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Default Impact wrench torque

We use an IR 2135 to remove the center lug nut on a Porsche. These get
torqued to 340 foot pounds and left for a while, I figure breakaway
torque is around 500 foot pounds for removal. It won't do that on the
little compressor even if I charge it up to full 120 psi before pulling
the trigger. We usually do that job off of a N2 bottle regulated at 150
psi. Even then it takes a few moments to see it start to loosen and move.

I suspect you need larger hoses. I have a 3" cutoff tool that runs fine
in the shop, does not work at all well in the garage even though the
only difference is 50' of 1/2" ID copper pipe.

mark wrote:
I bought what is apparently the most powerful 1/2" drive impact wrench
available IR 2135 with 1000 ftlb or torque and am still finding it
weak. The other day it would not remove the bolts that hold on my
front brake caliper bracket and sometimes it wll not remove lugnuts. I
am using it at 125psi with 50' of 3/8" hose and 1/4" M (milton) quick
connects). Would going to 3/8" qc fittings help at all? I notived a
local tire shop has the air pressure at 150 psi. Is this what is
needed? How come air tools say never to go above 90 psi?

  #33   Report Post  
Old February 24th 08, 09:35 PM posted to rec.crafts.metalworking
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Default Impact wrench torque

On Sat, 23 Feb 2008 21:00:11 -0500, clare at snyder.on.ca wrote:

I never reduced the pressure on my impacts from the 150 shop line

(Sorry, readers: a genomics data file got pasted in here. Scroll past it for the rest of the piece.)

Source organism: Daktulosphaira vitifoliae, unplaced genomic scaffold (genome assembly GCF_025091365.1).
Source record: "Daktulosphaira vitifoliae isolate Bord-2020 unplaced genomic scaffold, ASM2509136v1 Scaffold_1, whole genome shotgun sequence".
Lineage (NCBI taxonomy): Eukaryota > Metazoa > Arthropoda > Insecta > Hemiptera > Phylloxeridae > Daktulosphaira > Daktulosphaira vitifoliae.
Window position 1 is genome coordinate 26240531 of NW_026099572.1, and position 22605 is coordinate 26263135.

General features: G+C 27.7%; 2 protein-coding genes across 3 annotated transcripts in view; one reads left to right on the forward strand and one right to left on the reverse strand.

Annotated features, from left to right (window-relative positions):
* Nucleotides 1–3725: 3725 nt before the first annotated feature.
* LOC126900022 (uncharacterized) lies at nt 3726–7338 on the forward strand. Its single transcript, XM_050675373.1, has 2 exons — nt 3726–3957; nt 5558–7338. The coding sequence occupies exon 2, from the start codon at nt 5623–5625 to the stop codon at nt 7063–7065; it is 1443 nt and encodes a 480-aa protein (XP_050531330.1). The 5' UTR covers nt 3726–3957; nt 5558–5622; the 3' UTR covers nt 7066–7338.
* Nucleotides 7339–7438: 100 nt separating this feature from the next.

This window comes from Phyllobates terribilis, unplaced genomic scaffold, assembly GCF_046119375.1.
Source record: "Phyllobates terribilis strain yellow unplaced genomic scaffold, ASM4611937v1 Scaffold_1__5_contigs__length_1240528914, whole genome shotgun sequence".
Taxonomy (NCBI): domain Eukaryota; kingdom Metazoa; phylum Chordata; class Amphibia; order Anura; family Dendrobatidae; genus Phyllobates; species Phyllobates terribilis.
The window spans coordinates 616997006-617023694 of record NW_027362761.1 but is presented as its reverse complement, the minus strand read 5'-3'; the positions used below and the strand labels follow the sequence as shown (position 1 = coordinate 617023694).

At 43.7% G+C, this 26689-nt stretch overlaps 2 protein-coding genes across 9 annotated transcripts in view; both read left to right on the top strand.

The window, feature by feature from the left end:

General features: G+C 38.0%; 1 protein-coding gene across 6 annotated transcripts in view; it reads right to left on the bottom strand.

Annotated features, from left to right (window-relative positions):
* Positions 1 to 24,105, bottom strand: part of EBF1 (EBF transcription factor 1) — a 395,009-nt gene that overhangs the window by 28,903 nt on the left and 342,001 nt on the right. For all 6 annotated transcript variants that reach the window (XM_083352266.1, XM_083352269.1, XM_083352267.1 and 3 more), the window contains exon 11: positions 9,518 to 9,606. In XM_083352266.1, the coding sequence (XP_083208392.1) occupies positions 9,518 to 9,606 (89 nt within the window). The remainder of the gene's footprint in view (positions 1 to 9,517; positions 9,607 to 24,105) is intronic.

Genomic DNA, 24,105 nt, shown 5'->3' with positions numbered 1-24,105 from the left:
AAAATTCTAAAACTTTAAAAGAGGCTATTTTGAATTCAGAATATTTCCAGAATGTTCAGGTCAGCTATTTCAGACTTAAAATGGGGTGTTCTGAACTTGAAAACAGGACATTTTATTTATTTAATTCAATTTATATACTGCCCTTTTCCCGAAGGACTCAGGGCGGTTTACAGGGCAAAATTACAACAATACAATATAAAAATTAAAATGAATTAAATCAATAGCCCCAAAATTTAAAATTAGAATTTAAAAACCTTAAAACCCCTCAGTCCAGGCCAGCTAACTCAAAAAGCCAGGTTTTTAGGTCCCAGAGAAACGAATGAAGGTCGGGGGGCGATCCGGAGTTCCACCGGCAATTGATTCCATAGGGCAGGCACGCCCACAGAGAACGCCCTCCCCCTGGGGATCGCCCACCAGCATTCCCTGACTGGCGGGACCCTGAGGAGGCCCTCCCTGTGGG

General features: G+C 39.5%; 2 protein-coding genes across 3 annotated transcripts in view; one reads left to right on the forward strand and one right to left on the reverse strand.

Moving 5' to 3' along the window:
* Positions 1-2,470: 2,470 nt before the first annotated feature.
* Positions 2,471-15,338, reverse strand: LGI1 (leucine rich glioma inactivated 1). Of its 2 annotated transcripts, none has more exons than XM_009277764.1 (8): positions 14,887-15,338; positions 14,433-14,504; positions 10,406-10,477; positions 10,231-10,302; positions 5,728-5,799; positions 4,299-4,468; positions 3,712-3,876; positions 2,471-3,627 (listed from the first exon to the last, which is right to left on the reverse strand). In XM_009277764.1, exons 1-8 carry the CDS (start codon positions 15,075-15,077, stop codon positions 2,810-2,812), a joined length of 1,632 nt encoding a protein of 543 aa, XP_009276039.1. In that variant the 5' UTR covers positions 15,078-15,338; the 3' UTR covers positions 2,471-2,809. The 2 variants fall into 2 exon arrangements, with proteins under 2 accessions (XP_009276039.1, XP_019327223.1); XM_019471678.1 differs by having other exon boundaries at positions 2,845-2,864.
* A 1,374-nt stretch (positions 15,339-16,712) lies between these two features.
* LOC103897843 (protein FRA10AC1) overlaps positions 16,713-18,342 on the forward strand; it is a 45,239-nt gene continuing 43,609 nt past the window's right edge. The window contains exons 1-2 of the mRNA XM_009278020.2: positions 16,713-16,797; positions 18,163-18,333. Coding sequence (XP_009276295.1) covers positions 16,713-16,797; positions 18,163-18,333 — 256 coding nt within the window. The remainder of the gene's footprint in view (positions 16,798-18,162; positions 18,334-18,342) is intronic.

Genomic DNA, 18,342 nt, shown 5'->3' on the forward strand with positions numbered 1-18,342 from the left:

pressure. Mine DID have a "power" adjustment that allowed me to dial
the wrench back for assembling, and dial it up for dissassembling.


/RHETORICAL
How do you get accurate torque when assembling with an impact wrench?

The wheel nuts on my car require 81lb-ft of torque (put the wheels on today
after a brake job) they assemble and disassemble easily by hand. A shop uses
an impact wrench on them and they don't until they've undone them and re-done
them with a torque wrench! The crankshaft pulley needs 200lb-ft. Also a manual
job, just use a longer handle.


I can understand the use of an impact wrench for undoing truck wheel nuts, but
with anything less than 400 lb-ft I would question the use of power tools for
assembly. Much above that and I would be using a crane and balance. For large
bolts, I would be expecting to use either hydraulic bolts or heated bolts and
a micrometer, per the drawings.
/RHETORICAL


Am I being excessively picky?


Mark Rand
RTFM
  #34   Report Post  
Old February 24th 08, 11:04 PM posted to rec.crafts.metalworking
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Default Impact wrench torque

The GOOD shops have a torque stick instead of an extension bar, it
breaks loose at a specified (but somewhat inaccurate) measurement. Then
torque it up properly by hand with a calibrated torque wrench. The
mediocre shops use the torque stick alone. The bad shops have a bubble
gum brain impact wrench jockey pull the trigger until it is "good and tight"

I don't look down on a shop that uses an impact wrench for assembly as
long as they had start the bolts and had torque them afterward. It does